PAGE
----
Afghanistan Reads! | Afghanistan Lowalee! Community Libraries, Literacy and Books
Literacy rates among women and girls in Afghanistan have seen minimal growth in the last decade, despite the re-establishment of basic education for girls. This may be attributed in part to the lack of local language print literacy material in the country, a lack of emphasis on reading in out-of-school contexts, and insufficient opportunities to read within and outside of school environments. Too often, literacy programs approach reading in a limited sense, such as textbook reading for school, which limits the development of reading fluency in learners.
Afghanistan Reads! | Afghanistan Lowalee! responds to this situation by working to reinforce literacy skills, nurture a culture of reading, and foster independent, lifelong learning by combining literacy classes with small libraries for female adult literacy students. The program also supports teachers to improve literacy pedagogy and adopt librarianship practices into their teaching, and includes an intensive coaching program for literacy teachers focused on reading promotion. Further, it integrates life skills education across the curriculum, giving women access to practical, hands-on information relevant to their immediate needs, on topics such as First Aid, child health, nutrition, and rights.
“I learned more about teaching methods. Our capacity is built up and our knowledge is increased, thanks to this training.
The trainers were very intellectual and we learned more about teaching techniques.” ~ literacy teacher trainee
The AR! program has been running for many years now. Some of the key lessons we have learned:
Literacy requires ongoing practice. Cultivating a love of reading helps sustain and grow a culture of literacy and reading with purpose, and this requires access to books of interest and relevance to the reader, and to spaces that promote reading, outside of schools and across everyday life.
Literacy should be “alive." School-based literacy learning must be bridged to learners’ out-of-school lives. Reading a textbook may not necessarily lead to drawing meaning from a text.
Literacy classes can be stepping stones to formal education. Gaining foundational literacy skills facilitates entry into the formal education system, for both women and men. Literacy classes should offer assistance to all students to enroll them in an appropriate grade level upon reaching a certain literacy threshold, if desired. Literacy classes must be purposefully structured to facilitate transition into regular school. The AR! project uses a tool called the Personal Learning Plan to that end.
Literacy is inter-generational. All of the available evidence tells us that literate mothers raise literate daughters. Thus, focusing on female adult literacy is a strategy to enable girls’ schooling. The project includes strategies to explicitly link parental literacy with support to children’s education, such as encouraging women to read to their children.
A room of her own. Women in Afghanistan have few spaces available to them outside of the private sphere, resulting in limited opportunities to interact with other women outside their families, to exchange ideas and access peer learning, and to find support networks—all critical elements of gaining confidence and independence. Libraries can play a critical role in this regard, giving women and girls a rare opportunity to escape domestic burdens and to focus on their own self-development and their own dreams.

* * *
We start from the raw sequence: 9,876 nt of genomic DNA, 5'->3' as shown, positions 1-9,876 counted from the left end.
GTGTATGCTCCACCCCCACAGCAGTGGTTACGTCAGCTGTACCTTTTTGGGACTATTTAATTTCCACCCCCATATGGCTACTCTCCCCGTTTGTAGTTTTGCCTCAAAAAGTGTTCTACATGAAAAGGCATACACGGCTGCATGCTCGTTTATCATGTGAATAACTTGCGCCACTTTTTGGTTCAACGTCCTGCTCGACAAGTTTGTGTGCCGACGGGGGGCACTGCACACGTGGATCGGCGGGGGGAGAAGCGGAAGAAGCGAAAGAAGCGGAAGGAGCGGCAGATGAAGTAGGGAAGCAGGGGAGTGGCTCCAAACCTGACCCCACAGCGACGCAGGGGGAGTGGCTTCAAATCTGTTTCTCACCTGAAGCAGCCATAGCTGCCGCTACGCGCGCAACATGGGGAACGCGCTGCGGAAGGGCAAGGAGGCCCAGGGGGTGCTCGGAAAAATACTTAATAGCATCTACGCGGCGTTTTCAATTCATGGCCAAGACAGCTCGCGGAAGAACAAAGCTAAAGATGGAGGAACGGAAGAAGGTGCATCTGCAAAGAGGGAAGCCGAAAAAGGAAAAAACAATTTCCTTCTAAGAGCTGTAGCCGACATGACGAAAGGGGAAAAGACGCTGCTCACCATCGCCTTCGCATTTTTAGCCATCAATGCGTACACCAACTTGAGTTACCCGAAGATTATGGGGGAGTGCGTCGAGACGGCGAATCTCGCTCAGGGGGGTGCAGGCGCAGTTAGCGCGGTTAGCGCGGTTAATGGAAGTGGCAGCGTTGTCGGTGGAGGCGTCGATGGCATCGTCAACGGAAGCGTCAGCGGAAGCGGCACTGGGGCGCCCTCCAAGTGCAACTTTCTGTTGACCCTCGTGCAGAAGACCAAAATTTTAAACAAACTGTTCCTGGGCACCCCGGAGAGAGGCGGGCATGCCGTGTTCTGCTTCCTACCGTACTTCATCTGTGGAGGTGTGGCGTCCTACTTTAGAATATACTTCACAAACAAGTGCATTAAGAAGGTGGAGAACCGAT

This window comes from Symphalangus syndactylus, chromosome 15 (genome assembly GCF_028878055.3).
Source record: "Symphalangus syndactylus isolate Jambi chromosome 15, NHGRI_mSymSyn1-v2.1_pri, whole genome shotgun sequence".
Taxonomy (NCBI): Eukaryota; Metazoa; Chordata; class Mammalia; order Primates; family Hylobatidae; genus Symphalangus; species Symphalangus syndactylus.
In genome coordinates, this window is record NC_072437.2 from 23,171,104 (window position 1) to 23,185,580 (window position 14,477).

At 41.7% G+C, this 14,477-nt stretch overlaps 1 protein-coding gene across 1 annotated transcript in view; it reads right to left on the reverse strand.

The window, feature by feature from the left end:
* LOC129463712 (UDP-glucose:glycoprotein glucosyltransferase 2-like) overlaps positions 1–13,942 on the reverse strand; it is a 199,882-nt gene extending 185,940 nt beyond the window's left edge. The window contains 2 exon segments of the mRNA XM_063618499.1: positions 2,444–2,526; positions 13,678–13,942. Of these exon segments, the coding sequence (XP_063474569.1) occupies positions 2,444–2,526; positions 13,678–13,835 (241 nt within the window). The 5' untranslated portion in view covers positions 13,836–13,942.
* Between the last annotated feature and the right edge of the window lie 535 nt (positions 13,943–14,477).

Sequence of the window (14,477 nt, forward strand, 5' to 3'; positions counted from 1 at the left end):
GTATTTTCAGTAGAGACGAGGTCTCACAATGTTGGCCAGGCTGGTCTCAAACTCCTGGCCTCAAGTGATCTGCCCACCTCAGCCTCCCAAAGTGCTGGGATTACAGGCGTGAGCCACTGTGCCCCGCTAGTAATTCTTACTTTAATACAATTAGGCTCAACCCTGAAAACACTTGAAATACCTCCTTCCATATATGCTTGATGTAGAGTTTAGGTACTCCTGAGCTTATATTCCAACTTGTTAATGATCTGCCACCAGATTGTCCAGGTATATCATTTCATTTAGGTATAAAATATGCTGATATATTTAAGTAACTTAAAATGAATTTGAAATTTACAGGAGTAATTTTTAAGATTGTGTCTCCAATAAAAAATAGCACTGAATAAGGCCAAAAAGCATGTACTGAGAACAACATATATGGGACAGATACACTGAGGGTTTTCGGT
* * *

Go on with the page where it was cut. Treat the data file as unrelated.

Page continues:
Community buy-in is essential. CW4WAfghan only opens libraries upon invitation from communities, usually after community members have seen or visited one of our projects somewhere else. We check that there is widespread support for the project in the site, and when there are individuals or groups unsupportive of the initiative, we don’t work there. This policy has ensured that none of our projects have faced any significant security concerns.
Cost-sharing. We ask communities to contribute in-kind to the project to instigate ownership over project outcomes. Usually, this comes in the form of the community contributing the space for the library and literacy centre.
Mentorship, training and monitoring. Most literacy learning programs in Afghanistan do not include a library component, and do not actively promote reading beyond the class textbook. For this reason, even Afghans who have experience working in literacy need support to effectively integrate library services and reading promotion into literacy programming. The project places great emphasis on building skills within teachers to undertake reading promotion activities, and our pedagogy is one that is hands-on rather than classroom-focused. In the previous project, we found training had limited impact, and one-on-one mentoring, hands-on practice, and exposure visits to libraries had greater bearing on the uptake of teachers’ skills in making use of the libraries in teaching.
Securing rural livelihoods. Rural households in Afghanistan, particularly female-headed households, face many vulnerabilities that put families at risk of poverty and create an environment of instability that is not conducive to the pursuit of personal goals like literacy. Households are most at risk when they rely primarily on a single livelihood, and lack fallback options in times of drought, climate change, erosion, or other natural disasters, as well as in the face of rising input costs, or as a result of conflict.